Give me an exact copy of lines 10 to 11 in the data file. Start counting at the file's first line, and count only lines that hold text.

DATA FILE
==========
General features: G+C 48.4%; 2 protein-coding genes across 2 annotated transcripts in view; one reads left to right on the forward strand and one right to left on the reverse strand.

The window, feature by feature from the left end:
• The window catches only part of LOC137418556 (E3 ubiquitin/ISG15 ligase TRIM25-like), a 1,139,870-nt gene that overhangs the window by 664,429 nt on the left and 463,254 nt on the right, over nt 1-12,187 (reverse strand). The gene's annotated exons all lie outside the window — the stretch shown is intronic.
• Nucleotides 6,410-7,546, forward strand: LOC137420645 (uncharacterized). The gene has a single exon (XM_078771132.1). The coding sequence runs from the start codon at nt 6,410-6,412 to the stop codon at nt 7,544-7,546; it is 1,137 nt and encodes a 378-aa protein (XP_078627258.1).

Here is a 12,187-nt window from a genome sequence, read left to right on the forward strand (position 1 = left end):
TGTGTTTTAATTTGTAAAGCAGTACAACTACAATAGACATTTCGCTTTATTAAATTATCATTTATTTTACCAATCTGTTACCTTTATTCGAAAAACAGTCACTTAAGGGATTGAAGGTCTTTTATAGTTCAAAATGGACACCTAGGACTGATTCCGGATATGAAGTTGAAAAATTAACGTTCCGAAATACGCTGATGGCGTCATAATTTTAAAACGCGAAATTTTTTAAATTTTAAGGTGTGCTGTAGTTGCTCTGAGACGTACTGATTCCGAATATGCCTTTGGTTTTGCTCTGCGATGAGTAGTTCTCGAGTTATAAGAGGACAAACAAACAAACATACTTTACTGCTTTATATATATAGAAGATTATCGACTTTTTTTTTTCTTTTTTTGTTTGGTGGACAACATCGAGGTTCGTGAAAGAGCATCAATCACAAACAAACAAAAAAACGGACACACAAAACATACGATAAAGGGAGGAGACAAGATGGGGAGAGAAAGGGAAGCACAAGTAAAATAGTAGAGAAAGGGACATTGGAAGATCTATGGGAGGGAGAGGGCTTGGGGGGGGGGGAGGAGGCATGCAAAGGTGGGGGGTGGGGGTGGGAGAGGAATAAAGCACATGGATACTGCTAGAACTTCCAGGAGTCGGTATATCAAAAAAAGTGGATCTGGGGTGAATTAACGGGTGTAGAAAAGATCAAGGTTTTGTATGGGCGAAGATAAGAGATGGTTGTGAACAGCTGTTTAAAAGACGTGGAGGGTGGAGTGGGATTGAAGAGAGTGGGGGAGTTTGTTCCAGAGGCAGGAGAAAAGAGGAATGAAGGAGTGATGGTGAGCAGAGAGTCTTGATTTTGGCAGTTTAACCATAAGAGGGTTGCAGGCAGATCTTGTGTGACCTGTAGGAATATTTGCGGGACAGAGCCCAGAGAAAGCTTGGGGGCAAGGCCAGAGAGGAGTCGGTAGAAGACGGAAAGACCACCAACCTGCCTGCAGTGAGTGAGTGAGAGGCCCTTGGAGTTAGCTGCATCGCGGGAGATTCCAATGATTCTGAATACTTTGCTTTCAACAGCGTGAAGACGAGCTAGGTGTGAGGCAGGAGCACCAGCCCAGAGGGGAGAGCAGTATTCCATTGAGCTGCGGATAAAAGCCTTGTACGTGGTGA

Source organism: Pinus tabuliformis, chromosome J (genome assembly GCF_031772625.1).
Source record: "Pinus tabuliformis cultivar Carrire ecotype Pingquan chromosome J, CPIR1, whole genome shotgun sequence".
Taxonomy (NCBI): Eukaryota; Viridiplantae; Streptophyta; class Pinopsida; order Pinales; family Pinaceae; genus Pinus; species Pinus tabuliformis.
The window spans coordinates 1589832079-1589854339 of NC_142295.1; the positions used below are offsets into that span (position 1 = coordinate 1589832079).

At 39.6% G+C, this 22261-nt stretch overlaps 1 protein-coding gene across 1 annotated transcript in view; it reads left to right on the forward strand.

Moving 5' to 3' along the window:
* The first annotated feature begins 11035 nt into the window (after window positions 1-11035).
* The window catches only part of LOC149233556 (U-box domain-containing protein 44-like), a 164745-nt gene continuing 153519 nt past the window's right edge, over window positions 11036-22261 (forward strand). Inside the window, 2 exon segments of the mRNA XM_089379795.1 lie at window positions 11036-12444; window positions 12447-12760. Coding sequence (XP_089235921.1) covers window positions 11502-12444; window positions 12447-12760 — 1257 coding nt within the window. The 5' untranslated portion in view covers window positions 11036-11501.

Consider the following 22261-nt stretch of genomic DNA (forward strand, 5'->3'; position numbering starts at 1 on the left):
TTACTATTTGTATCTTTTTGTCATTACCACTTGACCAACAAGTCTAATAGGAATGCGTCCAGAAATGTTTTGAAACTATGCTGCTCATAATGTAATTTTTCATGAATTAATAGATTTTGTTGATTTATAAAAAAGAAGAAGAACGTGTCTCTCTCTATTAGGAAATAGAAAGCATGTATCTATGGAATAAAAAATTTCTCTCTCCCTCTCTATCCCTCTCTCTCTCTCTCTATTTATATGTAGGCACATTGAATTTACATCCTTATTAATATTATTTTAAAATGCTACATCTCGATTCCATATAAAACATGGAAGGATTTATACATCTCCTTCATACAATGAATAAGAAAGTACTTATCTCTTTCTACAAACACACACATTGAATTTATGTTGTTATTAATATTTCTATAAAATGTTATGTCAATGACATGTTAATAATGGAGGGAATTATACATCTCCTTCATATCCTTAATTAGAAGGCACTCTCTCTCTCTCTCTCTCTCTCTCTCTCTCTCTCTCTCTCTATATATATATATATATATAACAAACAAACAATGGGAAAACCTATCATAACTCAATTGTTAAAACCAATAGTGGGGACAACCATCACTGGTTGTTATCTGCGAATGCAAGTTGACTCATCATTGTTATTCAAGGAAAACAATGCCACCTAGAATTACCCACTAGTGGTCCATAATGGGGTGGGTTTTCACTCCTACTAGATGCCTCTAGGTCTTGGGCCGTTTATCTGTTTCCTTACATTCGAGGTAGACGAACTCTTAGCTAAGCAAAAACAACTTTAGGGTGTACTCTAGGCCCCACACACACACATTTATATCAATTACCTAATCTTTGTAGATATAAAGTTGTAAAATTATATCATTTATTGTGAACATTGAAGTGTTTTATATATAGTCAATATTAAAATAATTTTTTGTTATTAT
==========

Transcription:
The window spans coordinates 1589832079-1589854339 of NC_142295.1; the positions used below are offsets into that span (position 1 = coordinate 1589832079).

At 39.6% G+C, this 22261-nt stretch overlaps 1 protein-coding gene across 1 annotated transcript in view; it reads left to right on the forward strand.